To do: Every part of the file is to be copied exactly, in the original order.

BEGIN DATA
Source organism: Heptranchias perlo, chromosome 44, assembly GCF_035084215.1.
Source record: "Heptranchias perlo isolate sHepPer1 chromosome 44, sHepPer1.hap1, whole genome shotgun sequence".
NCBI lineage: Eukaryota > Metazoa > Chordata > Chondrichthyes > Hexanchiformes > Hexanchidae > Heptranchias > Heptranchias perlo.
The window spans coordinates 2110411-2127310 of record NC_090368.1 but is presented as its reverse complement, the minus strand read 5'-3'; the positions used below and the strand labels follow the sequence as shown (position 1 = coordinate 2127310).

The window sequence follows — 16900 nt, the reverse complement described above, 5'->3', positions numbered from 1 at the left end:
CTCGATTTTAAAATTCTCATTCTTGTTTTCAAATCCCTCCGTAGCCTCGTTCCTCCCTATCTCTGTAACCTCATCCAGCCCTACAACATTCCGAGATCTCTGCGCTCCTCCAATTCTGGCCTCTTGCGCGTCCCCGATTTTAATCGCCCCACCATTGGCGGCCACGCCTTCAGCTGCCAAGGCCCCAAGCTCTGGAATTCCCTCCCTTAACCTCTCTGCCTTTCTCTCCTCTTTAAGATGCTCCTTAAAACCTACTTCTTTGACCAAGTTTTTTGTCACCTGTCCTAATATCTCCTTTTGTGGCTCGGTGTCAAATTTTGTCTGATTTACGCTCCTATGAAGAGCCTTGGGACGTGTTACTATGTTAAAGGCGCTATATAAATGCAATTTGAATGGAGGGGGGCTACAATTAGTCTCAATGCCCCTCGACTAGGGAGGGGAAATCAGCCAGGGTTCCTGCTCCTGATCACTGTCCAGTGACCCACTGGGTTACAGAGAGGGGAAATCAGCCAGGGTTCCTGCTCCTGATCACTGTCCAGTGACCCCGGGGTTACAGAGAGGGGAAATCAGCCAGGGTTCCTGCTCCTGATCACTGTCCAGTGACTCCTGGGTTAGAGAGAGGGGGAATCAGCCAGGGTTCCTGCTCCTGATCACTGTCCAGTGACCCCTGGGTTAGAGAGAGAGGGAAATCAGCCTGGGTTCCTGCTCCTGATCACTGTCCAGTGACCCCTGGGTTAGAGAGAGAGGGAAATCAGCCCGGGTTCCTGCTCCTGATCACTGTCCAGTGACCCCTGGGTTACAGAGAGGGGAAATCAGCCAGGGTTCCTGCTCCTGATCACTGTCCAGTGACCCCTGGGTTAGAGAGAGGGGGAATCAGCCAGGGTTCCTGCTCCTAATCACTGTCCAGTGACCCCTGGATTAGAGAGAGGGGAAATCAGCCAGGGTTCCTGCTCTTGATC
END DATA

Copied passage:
Source organism: Heptranchias perlo, chromosome 44, assembly GCF_035084215.1.
Source record: "Heptranchias perlo isolate sHepPer1 chromosome 44, sHepPer1.hap1, whole genome shotgun sequence".
NCBI lineage: Eukaryota > Metazoa > Chordata > Chondrichthyes > Hexanchiformes > Hexanchidae > Heptranchias > Heptranchias perlo.
The window spans coordinates 2110411-2127310 of record NC_090368.1 but is presented as its reverse complement, the minus strand read 5'-3'; the positions used below and the strand labels follow the sequence as shown (position 1 = coordinate 2127310).

The window sequence follows — 16900 nt, the reverse complement described above, 5'->3', positions numbered from 1 at the left end:
CTCGATTTTAAAATTCTCATTCTTGTTTTCAAATCCCTCCGTAGCCTCGTTCCTCCCTATCTCTGTAACCTCATCCAGCCCTACAACATTCCGAGATCTCTGCGCTCCTCCAATTCTGGCCTCTTGCGCGTCCCCGATTTTAATCGCCCCACCATTGGCGGCCACGCCTTCAGCTGCCAAGGCCCCAAGCTCTGGAATTCCCTCCCTTAACCTCTCTGCCTTTCTCTCCTCTTTAAGATGCTCCTTAAAACCTACTTCTTTGACCAAGTTTTTTGTCACCTGTCCTAATATCTCCTTTTGTGGCTCGGTGTCAAATTTTGTCTGATTTACGCTCCTATGAAGAGCCTTGGGACGTGTTACTATGTTAAAGGCGCTATATAAATGCAATTTGAATGGAGGGGGGCTACAATTAGTCTCAATGCCCCTCGACTAGGGAGGGGAAATCAGCCAGGGTTCCTGCTCCTGATCACTGTCCAGTGACCCACTGGGTTACAGAGAGGGGAAATCAGCCAGGGTTCCTGCTCCTGATCACTGTCCAGTGACCCCGGGGTTACAGAGAGGGGAAATCAGCCAGGGTTCCTGCTCCTGATCACTGTCCAGTGACTCCTGGGTTAGAGAGAGGGGGAATCAGCCAGGGTTCCTGCTCCTGATCACTGTCCAGTGACCCCTGGGTTAGAGAGAGAGGGAAATCAGCCTGGGTTCCTGCTCCTGATCACTGTCCAGTGACCCCTGGGTTAGAGAGAGAGGGAAATCAGCCCGGGTTCCTGCTCCTGATCACTGTCCAGTGACCCCTGGGTTACAGAGAGGGGAAATCAGCCAGGGTTCCTGCTCCTGATCACTGTCCAGTGACCCCTGGGTTAGAGAGAGGGGGAATCAGCCAGGGTTCCTGCTCCTAATCACTGTCCAGTGACCCCTGGATTAGAGAGAGGGGAAATCAGCCAGGGTTCCTGCTCTTGATC